California upgrades Altice's fiber, but the favor isn't returned

28 August 2017 by Steve Blum
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California didn’t make the cut for Altice’s fiber to the home upgrades, but it has upgraded one town here to gigabit-level cable modem service. In a press release praising its own FTTH ambitions, Altice was careful to point out that only three contiguous northeastern states are on its fiber list. States which also happen to be where it faces competition from Verizon’s FiOS FTTH service…

Design and construction have commenced for several hundred thousand homes concurrently in areas of New York, New Jersey and Connecticut.


Economics of fiber favors rural cable upgrades

28 July 2017 by Steve Blum
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If your local cable system is in bad shape, you might be in luck. According to an analysis done by Daniel Frankel at FierceCable, the economics of upgrading cable systems that were last upgraded (or not) in the 1990s to the next generation of service favors replacing coaxial cable with a full fiber to the home build. That explains some or all of the reasoning behind Altice’s decision to convert some of the Suddenlink and Cablevision systems it acquired to FTTH.… More

Suddenlink FTTH push might not reach California

1 December 2016 by Steve Blum
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Most of Suddenlink is somewhere other than California.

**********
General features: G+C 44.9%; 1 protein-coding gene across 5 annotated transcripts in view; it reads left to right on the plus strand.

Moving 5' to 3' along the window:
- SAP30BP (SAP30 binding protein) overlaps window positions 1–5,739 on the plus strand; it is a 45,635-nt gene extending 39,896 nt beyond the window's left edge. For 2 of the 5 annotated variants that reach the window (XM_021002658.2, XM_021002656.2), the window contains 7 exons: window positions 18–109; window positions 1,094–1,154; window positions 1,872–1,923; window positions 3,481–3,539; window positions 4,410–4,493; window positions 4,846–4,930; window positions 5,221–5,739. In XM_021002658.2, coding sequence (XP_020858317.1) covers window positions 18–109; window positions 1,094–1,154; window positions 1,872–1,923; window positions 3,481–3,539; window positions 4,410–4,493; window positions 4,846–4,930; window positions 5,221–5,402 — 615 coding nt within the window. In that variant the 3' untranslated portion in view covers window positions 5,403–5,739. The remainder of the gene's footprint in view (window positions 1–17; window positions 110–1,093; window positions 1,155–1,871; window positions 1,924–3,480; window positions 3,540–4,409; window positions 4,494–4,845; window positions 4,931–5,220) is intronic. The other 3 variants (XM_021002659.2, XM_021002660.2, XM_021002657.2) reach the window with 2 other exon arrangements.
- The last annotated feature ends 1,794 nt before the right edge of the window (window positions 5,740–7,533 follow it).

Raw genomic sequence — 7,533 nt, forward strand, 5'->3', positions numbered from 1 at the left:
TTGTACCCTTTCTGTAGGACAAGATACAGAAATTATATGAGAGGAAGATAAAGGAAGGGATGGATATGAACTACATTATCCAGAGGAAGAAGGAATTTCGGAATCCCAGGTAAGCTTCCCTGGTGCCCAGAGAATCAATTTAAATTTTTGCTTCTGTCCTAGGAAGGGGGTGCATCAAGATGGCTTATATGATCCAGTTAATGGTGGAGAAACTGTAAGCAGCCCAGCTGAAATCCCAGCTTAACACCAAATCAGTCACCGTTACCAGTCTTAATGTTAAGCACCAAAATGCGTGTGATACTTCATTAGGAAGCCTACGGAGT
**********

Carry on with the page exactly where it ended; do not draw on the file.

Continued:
Altice, the fourth largest cable operator in the U.S., plans to leapfrog DOCSIS 3.1 coaxial cable upgrades and go straight to fiber. At least in some of the markets it serves. Yesterday, the company announced its intention to build “a next-generation fiber-to-the-home network capable of delivering broadband speeds of up to 10 Gbps across its footprint”. Sorta. It qualified that promise by saying it “expects to reach all of its Optimum footprint and most of its Suddenlink footprint” within five years.… More

Update: FCC okays Altice takeover of Suddenlink

18 December 2015 by Steve Blum
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The Federal Communications Commission agreed with the California Public Utilities Commission today and approved Altice’s purchase of a controlling interest in Suddenlink. Altice is a major European telecoms company and Suddenlink is its first acquisition of a U.S. cable company. Except for provisions regarding law enforcement and spy agency access to Suddenlink’s network, the FCC imposed no conditions on the deal.

CPUC okays sale of Suddenlink to Altice

18 December 2015 by Steve Blum
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Not a big footprint in California.

UPDATE: the day after the CPUC approved the deal, the FCC did likewise, adding a condition requiring Altice to guarantee law enforcement and spy agency access to its network.

Altice has permission to take over control of Suddenlink’s cable systems in California. Without discussion, the California Public Utilities Commission approved the transaction at its meeting on Thursday. According to the decision

The proposed acquisition occurs entirely at the parent ownership level and the Applicants indicate that the transaction will be “seamless and transparent to consumers in terms of current services, rates, terms and conditions.”17